Cherokee Nation EMS instructor receives national honor

Staff reports
12/28/10

TAHLEQUAH, Okla. – A Cherokee Nation employee was recently honored by a national EMS association. Mark Bighorse, training supervisor for Cherokee Nation EMS, was named Instructor of the Year by the National Native American EMS Association during its annual conference in Nevada.

“Cherokee Nation is fortunate to have great employees such as Mark who are recognized for their efforts on national levels,” said Chad Smith, principal chief of the Cherokee Nation. “We as a nation congratulate Mark on this great accomplishment.”

The NNAEMSA works to support the efforts of all EMS, rescue, and public safety organizations that provide services on Native American and Alaska lands. The group works diligently to enhance the quality of emergency services delivered to Indian country through education, self-promotion and political action and embraces opportunities to work with other emergency service stakeholders to find ways to offer developments in Native American health care.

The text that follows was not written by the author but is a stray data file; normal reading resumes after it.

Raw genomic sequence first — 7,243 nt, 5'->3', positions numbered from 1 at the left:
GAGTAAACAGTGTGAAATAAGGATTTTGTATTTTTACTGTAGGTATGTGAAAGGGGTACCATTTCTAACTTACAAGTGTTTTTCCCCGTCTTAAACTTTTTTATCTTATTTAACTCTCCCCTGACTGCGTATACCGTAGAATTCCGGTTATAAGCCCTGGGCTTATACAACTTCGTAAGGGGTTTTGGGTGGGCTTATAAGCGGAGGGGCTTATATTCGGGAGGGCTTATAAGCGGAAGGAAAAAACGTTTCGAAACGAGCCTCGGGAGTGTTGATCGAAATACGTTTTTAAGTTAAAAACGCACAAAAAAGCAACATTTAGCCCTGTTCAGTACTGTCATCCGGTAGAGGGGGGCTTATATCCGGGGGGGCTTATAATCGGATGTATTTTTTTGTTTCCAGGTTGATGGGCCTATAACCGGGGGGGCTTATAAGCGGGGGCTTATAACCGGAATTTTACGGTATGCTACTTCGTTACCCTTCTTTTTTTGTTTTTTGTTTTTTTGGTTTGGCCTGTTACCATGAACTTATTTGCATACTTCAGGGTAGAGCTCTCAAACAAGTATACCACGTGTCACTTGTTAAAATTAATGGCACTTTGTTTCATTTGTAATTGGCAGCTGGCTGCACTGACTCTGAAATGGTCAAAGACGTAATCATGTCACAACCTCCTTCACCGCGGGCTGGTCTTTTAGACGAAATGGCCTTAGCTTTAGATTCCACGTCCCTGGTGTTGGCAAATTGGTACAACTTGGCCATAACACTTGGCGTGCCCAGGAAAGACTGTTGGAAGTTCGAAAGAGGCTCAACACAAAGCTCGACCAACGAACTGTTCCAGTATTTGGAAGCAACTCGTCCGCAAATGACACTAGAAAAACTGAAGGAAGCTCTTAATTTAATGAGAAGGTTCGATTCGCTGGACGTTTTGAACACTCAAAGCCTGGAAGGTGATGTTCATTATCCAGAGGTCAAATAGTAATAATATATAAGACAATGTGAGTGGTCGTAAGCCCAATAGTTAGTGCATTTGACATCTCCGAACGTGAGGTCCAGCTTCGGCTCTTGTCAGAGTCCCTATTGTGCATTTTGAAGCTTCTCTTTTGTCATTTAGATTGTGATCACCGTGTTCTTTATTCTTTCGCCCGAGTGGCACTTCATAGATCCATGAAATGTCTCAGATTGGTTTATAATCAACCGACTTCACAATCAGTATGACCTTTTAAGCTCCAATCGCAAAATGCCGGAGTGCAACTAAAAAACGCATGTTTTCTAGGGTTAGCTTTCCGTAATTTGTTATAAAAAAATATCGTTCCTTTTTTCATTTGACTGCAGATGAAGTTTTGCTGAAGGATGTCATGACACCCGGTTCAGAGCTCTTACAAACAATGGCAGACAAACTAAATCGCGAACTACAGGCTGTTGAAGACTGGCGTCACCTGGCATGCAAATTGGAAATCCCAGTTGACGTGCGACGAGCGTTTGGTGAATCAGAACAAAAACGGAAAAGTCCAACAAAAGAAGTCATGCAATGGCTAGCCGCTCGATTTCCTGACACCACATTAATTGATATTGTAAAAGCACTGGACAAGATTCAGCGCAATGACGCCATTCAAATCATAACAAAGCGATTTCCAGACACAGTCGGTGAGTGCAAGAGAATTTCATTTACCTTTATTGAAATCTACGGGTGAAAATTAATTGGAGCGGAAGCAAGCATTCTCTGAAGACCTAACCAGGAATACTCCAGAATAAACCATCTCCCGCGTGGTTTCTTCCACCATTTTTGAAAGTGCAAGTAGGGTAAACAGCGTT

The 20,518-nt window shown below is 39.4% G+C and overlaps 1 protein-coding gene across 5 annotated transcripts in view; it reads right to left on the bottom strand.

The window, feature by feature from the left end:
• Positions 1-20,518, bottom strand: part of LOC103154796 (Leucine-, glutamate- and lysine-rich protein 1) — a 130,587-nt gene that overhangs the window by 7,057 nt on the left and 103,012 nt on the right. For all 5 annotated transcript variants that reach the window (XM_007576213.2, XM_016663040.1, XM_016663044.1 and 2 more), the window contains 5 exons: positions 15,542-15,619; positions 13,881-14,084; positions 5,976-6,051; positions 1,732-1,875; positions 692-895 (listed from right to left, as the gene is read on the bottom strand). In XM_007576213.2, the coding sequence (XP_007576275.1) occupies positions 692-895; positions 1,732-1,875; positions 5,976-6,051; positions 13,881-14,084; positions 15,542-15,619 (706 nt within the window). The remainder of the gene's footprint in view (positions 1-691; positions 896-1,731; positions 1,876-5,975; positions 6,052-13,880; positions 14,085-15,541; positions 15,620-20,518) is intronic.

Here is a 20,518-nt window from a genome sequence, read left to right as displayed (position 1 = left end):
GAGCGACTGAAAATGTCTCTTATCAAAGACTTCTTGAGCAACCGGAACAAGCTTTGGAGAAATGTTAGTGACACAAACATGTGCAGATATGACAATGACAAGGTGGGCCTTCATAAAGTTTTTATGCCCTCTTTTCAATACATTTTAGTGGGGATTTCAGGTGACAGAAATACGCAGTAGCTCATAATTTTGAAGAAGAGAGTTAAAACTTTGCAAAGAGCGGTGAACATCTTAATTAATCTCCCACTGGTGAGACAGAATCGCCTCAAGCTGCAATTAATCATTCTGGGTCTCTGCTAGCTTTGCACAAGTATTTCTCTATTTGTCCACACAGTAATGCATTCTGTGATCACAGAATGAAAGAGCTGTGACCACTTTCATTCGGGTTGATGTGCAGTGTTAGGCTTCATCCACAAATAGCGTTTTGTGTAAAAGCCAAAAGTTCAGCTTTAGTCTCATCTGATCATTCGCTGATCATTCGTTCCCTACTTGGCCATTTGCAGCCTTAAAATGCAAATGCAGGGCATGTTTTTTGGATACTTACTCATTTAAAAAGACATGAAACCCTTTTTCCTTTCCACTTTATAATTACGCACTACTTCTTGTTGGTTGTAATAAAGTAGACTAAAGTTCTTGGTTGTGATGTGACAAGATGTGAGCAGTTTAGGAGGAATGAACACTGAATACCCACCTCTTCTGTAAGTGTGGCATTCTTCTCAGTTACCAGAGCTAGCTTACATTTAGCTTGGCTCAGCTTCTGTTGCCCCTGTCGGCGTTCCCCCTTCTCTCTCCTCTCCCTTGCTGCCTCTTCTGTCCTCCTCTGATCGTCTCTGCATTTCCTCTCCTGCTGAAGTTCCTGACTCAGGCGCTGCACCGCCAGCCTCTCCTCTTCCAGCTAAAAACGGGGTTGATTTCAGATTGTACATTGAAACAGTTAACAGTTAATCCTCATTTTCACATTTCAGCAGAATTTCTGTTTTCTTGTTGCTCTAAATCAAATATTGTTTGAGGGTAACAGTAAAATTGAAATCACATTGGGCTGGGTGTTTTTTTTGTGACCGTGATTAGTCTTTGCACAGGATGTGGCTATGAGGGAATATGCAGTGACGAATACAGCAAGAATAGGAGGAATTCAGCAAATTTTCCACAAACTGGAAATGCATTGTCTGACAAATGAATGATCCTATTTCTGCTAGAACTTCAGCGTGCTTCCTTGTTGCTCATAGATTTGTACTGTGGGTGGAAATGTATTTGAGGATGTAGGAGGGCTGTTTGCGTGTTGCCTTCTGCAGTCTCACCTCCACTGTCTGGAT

“It was quite an honor to receive this award, and it took me by surprise,” Bighorse said. “I am very thankful to the association and I am proud to represent Cherokee Nation EMS with this honor.”

Cherokee Nation Emergency Medical Services is a state licensed paramedic level ambulance service owned and operated by the Cherokee Nation that serves citizens in Cherokee, southern Delaware, northern Sequoyah and western Adair counties. The service consists of four major components: Ambulance services, communications, non-emergency transport and training. The group was the first ambulance service in the State of Oklahoma to be accredited by the Commission on Accreditation of Ambulance Services and offers instruction in many levels of EMS and paramedic critical care training, including life-saving care for infants and adults alike.

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